For me, the year has always begun in September. I grew up near Boston, and part of this feeling, surely, is that the season changes then, that summer ends and school begins, that in the stores suddenly there are reminders of what’s to come: Halloween masks, potted burgundy chrysanthemums, pumpkins for sale in bins at the farm stands. Of course, September, in most cases, marks the beginning of the High Holidays. It falls late this year, the bulk of the Days of Awe spilling over into October. As I write this, we’re half a month away, and in New England, there is still the residual film of summer hanging over everything. Rosh Hashanah and Yom Kippur are, perhaps, the most benevolent of all our holidays, a time devoted, in part, to an introspective critique of our sins and misgivings, our failings, the grievances we carry. I took the title of my collection of short stories,
The Book of Life
, from the part of the High Holiday liturgy which has been my favorite since I was young: On Rosh Hashanah It is Written, On Yom Kippur It is Sealed. The stories in my book are about family – about the enduring struggle between father’s and their sons, about the difficulties between brothers. But in a large part, the stories are about the sins and errors we commit against those we love.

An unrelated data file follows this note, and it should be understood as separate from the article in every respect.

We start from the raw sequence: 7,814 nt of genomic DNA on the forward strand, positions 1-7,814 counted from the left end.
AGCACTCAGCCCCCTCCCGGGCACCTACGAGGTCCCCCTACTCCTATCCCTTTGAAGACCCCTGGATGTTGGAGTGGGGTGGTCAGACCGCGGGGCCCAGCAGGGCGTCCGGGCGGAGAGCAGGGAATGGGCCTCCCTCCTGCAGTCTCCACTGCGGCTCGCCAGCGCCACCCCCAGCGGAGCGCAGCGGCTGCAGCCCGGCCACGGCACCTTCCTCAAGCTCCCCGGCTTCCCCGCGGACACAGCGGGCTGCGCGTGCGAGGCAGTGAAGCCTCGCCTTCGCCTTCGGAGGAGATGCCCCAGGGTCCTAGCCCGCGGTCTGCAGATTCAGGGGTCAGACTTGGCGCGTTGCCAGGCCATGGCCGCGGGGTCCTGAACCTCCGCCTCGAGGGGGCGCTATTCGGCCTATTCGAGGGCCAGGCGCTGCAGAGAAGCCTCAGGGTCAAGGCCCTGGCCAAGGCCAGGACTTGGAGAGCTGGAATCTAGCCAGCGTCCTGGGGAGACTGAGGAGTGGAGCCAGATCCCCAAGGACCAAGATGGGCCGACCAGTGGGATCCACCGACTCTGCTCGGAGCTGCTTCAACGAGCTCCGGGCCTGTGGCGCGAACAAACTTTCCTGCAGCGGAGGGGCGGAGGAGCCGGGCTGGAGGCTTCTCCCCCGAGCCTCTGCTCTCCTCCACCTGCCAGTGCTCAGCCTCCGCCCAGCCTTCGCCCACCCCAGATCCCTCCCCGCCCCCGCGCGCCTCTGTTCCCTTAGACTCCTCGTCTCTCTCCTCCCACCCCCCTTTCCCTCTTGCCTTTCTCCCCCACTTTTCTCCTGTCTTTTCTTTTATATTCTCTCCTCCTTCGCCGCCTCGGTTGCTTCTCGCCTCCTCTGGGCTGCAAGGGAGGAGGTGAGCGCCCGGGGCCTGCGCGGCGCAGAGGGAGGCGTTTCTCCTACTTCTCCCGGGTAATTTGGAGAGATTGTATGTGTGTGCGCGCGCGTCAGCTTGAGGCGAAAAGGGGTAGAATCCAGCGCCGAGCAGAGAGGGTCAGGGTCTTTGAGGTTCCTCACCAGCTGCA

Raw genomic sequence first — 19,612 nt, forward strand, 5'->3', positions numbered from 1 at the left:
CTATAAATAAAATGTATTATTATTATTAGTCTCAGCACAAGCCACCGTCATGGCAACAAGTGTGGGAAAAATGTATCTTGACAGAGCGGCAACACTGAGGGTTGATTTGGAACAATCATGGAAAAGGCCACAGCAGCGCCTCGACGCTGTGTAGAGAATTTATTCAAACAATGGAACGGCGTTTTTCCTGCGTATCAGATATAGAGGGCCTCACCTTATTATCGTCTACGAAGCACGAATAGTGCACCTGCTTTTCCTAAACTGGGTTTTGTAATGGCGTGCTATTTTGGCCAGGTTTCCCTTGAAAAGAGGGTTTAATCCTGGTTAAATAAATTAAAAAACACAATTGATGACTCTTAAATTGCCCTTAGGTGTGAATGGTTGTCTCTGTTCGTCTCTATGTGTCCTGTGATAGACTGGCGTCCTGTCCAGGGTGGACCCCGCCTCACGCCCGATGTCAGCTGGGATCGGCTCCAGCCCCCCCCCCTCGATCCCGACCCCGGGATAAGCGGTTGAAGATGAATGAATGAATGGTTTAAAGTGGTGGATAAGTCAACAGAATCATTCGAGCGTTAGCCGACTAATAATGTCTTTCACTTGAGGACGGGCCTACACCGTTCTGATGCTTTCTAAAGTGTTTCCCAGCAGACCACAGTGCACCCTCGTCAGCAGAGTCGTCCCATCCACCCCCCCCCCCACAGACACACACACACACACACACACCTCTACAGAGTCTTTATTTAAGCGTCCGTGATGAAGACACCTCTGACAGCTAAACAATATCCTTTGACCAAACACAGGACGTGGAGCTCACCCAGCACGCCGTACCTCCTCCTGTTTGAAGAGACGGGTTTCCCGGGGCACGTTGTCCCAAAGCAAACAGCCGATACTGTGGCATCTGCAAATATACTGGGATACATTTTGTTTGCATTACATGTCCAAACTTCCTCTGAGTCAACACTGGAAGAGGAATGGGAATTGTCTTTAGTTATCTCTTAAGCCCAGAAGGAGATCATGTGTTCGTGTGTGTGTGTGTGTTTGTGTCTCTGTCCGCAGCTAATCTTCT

Growing up, these were the only services we attended. We weren’t alone. The annex of our synagogue was opened to accommodate those, like us, who still found it necessary to attend. This is the story of so much of the Reform experience this last half-century, a loosening of the traditions, a slackening, a burgeoning secular identity. But it has never been a puzzle to me why these holidays remain so important. There is a solemnity, and a sober holiness to the sight of the bereaved standing among their neighbors to recite the Mourner’s Kaddish. There is the insistence of the Yahrzeit candle, and the sweet symbolism of apples and honey. And there is a certain beauty to the idea that transgressions suffered in private can be absolved in public.